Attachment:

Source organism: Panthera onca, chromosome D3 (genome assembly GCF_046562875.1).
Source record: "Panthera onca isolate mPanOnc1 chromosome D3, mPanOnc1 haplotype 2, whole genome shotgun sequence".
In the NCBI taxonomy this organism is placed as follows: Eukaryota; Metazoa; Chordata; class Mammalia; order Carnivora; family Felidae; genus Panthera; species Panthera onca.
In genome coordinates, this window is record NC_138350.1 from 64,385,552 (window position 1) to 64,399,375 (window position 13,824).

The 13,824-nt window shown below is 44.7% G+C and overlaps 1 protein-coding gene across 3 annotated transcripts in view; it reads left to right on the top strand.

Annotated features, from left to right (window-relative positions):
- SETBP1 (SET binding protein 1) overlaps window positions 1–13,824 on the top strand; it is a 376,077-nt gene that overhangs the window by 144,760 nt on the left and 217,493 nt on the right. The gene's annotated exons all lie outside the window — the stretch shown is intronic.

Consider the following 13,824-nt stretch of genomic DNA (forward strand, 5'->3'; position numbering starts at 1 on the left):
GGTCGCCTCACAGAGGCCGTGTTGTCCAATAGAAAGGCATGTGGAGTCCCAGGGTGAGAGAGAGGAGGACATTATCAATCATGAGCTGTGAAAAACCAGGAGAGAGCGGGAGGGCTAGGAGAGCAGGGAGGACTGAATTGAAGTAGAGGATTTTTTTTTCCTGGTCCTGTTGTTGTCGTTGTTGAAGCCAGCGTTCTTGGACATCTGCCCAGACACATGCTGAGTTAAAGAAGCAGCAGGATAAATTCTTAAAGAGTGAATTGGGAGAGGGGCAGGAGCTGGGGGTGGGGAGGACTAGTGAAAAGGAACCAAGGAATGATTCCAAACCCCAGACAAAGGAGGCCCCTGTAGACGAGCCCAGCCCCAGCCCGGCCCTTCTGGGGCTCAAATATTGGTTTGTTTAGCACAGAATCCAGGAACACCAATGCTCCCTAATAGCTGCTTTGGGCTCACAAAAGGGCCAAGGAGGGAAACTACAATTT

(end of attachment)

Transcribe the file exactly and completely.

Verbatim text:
Source organism: Panthera onca, chromosome D3 (genome assembly GCF_046562875.1).
Source record: "Panthera onca isolate mPanOnc1 chromosome D3, mPanOnc1 haplotype 2, whole genome shotgun sequence".
In the NCBI taxonomy this organism is placed as follows: Eukaryota; Metazoa; Chordata; class Mammalia; order Carnivora; family Felidae; genus Panthera; species Panthera onca.
In genome coordinates, this window is record NC_138350.1 from 64,385,552 (window position 1) to 64,399,375 (window position 13,824).

The 13,824-nt window shown below is 44.7% G+C and overlaps 1 protein-coding gene across 3 annotated transcripts in view; it reads left to right on the top strand.

Annotated features, from left to right (window-relative positions):
- SETBP1 (SET binding protein 1) overlaps window positions 1–13,824 on the top strand; it is a 376,077-nt gene that overhangs the window by 144,760 nt on the left and 217,493 nt on the right. The gene's annotated exons all lie outside the window — the stretch shown is intronic.

Consider the following 13,824-nt stretch of genomic DNA (forward strand, 5'->3'; position numbering starts at 1 on the left):
GGTCGCCTCACAGAGGCCGTGTTGTCCAATAGAAAGGCATGTGGAGTCCCAGGGTGAGAGAGAGGAGGACATTATCAATCATGAGCTGTGAAAAACCAGGAGAGAGCGGGAGGGCTAGGAGAGCAGGGAGGACTGAATTGAAGTAGAGGATTTTTTTTTCCTGGTCCTGTTGTTGTCGTTGTTGAAGCCAGCGTTCTTGGACATCTGCCCAGACACATGCTGAGTTAAAGAAGCAGCAGGATAAATTCTTAAAGAGTGAATTGGGAGAGGGGCAGGAGCTGGGGGTGGGGAGGACTAGTGAAAAGGAACCAAGGAATGATTCCAAACCCCAGACAAAGGAGGCCCCTGTAGACGAGCCCAGCCCCAGCCCGGCCCTTCTGGGGCTCAAATATTGGTTTGTTTAGCACAGAATCCAGGAACACCAATGCTCCCTAATAGCTGCTTTGGGCTCACAAAAGGGCCAAGGAGGGAAACTACAATTT